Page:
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Population Characteristics. A population is a group of individuals of the same species living in the same geographical area, and usually able to breed together. The study of human populations is called demography . The study of the other organisms populations is population ecology .

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population characteristics
Population Characteristics
  • A population is a group of individuals of the same species living in the same geographical area, and usually able to breed together.
  • The study of human populations is called demography.
  • The study of the other organisms populations is population ecology.
  • Population information about plants and animals is used in park planning, setting hunting & fishing limits and identifying endangered species.

The fur seal population of St. Paul Island, off the coast of Alaska, has experienced dramatic fluctuations.

What are some challenges in counting this population?


It is difficult to count the seal population because :

    • the animals are always moving
    • the large colonies are randomly dispersed in the habit
    • the habitat is partly terrestrial and partly aquatic.
population variables
Population Variables
  • The population is represented with the variable N.
  • Densityis the number of individuals per unit area or volume represented by DP .
  • Dispersion is the pattern of spacing among individuals within the boundaries of the population.
density a dynamic perspective
Density: A Dynamic Perspective
  • Determining the density of natural populations is difficult.
  • In most cases, it is impractical or impossible to count all individuals in a population.
  • Density is the result of an interplay between processes that add individuals to a population and those that remove individuals.



Individuals are added through births and immigration.

Individuals are removed through death and emigration.





patterns of dispersion
Patterns of Dispersion
  • Environmental and social factors influence spacing of individuals in a population.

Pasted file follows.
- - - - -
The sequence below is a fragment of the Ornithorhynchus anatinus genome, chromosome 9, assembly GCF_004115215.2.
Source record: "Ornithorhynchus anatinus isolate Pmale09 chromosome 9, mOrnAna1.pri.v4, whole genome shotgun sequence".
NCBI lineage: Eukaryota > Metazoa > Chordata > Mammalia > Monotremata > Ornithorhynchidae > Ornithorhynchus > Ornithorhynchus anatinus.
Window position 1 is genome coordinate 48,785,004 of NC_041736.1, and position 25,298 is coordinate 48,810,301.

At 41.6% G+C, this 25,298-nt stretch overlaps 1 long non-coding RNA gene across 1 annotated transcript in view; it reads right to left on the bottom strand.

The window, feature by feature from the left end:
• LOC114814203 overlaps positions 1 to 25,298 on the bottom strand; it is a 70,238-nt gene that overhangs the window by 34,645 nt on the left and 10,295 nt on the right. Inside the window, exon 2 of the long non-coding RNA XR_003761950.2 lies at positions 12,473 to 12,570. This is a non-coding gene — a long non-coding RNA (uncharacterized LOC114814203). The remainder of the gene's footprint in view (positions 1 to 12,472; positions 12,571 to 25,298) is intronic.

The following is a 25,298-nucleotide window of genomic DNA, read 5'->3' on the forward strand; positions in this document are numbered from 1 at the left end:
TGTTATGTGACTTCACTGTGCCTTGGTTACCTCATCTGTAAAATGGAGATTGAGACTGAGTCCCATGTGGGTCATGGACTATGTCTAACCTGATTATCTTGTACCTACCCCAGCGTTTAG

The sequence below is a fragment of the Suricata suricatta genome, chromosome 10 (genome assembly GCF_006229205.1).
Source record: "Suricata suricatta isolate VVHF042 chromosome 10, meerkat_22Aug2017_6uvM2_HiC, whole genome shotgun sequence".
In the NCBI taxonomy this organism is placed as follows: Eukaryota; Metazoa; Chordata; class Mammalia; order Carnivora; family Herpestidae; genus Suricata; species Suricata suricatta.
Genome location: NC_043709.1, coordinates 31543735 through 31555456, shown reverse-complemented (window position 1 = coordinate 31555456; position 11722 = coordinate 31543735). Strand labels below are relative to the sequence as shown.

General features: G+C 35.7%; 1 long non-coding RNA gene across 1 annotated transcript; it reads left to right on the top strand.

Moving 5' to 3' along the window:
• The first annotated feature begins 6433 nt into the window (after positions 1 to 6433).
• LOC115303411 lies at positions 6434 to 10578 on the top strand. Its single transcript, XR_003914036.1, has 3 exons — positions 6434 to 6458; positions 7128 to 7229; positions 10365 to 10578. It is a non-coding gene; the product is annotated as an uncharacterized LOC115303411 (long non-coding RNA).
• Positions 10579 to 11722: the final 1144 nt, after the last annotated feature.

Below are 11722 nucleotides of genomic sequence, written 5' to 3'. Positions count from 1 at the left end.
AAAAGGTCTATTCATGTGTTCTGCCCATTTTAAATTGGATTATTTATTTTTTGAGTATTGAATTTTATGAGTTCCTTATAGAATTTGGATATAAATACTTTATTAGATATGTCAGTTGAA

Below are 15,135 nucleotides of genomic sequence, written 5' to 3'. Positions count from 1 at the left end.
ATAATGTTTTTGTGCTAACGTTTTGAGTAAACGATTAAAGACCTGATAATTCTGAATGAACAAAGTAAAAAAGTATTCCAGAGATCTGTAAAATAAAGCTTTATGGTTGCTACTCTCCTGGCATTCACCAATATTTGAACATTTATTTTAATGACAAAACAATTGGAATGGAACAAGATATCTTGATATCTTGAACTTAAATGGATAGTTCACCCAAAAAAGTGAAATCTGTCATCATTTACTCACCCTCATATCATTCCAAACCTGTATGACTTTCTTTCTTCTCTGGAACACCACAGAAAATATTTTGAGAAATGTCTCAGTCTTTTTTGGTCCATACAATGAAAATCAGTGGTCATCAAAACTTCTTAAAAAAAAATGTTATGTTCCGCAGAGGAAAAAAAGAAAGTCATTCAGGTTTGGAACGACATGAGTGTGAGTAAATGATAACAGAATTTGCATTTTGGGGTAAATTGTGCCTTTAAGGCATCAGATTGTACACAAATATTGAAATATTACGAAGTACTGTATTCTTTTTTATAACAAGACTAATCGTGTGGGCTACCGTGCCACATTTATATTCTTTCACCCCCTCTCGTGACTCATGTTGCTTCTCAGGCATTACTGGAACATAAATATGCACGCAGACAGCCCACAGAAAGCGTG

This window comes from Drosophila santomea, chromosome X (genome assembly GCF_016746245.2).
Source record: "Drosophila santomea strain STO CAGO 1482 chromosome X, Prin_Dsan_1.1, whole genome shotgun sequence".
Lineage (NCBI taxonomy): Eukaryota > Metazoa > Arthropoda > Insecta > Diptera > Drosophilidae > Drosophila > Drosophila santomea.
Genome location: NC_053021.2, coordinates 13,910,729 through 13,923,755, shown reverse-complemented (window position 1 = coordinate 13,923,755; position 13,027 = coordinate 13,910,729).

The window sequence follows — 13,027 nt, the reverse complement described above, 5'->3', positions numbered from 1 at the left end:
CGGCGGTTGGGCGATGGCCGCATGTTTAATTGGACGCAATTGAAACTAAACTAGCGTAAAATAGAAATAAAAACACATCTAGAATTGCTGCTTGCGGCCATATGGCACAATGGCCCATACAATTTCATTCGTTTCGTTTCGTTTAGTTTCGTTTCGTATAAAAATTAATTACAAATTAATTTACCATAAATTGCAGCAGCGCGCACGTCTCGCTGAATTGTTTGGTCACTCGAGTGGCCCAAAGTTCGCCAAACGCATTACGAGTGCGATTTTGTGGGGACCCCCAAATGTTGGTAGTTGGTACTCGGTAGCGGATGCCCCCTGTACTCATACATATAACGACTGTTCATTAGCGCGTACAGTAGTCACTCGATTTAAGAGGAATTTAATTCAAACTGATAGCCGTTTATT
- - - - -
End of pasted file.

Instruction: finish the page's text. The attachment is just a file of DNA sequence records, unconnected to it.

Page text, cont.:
• There are three major population dispersion patterns.


1 uniform
1. Uniform
  • A uniform dispersion is one in which individuals are evenly distributed.
  • It may be influenced by social interactions such as territoriality.
2 random
2. Random
  • In a random dispersion, the position of each individual is independent of other individuals.
3 clumped
3. Clumped
  • In a clumped dispersion, individuals aggregate in patches.
  • A clumped dispersion may be influenced by resource availability and behavior.
population sampling techniques
Population Sampling Techniques
  • There are a number of techniques used to estimate a population and calculate a population density including:
      • Transect sampling
      • Quadrat sampling
      • Mark-recapture sampling
  • All these require the use of random sampling in which all individuals in the population have an equal chance to be represented.
a transect sampling
A. Transect Sampling
  • This is best used for plants, which are sessile (stationary) organisms.
  • Researchers choose a specific length line and a random starting point in the study area.
  • All organisms within a certain distance of the transect line (ex. 1 m) are counted.
  • If mobile organisms are counted then a wider transect is used, ex. within 25 m of the transect line.

Transects are useful when the terrain is varied.


b quadrat sampling
B. Quadrat Sampling
  • Several quadrats are randomly chosen.
  • All of the target organisms in the quadrat are counted.
  • Also used for stationary organisms like plants.
  • The area to sample is divided into blocks or quadrats.


calculating population
Calculating Population
  • To calculate population for transects and quadrats use the following formula.
  • To determine population density use the formula :
    • DP = NSampled



  • Now the total population of the study area can be calculated by extrapolation.
    • NTotal= DP x AreaTotal
c mark and recapture
C. Mark and Recapture
  • This technique is better for organisms that move around.
  • The animals are trapped and marked with a band or tag attached to their body.
  • Awhile later, animals are trapped again in the same location.
  • Some of the animals will have tags and some will not the second time.
This is a Spotless Crake, a New Zealand bird that lives in wetlands.
  • What sampling method is best to estimate this population?
  • Explain why.
These are periwinkle snails, a small, edible species that lives in an intertidal zone.
  • What sampling method is best to estimate this population?
  • Explain why.